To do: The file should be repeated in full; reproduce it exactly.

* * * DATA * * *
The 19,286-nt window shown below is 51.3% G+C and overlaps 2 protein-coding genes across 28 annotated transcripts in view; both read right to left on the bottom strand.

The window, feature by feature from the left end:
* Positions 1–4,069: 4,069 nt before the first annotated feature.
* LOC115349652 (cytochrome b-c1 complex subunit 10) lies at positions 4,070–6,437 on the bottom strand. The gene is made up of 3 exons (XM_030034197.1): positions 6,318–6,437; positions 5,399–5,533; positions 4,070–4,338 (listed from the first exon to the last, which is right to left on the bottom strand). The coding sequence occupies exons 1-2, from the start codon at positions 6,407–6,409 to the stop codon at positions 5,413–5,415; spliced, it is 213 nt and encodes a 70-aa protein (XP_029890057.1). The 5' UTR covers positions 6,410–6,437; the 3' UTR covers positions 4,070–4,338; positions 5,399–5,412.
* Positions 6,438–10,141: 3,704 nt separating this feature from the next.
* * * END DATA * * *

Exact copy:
The 19,286-nt window shown below is 51.3% G+C and overlaps 2 protein-coding genes across 28 annotated transcripts in view; both read right to left on the bottom strand.

The window, feature by feature from the left end:
* Positions 1–4,069: 4,069 nt before the first annotated feature.
* LOC115349652 (cytochrome b-c1 complex subunit 10) lies at positions 4,070–6,437 on the bottom strand. The gene is made up of 3 exons (XM_030034197.1): positions 6,318–6,437; positions 5,399–5,533; positions 4,070–4,338 (listed from the first exon to the last, which is right to left on the bottom strand). The coding sequence occupies exons 1-2, from the start codon at positions 6,407–6,409 to the stop codon at positions 5,413–5,415; spliced, it is 213 nt and encodes a 70-aa protein (XP_029890057.1). The 5' UTR covers positions 6,410–6,437; the 3' UTR covers positions 4,070–4,338; positions 5,399–5,412.
* Positions 6,438–10,141: 3,704 nt separating this feature from the next.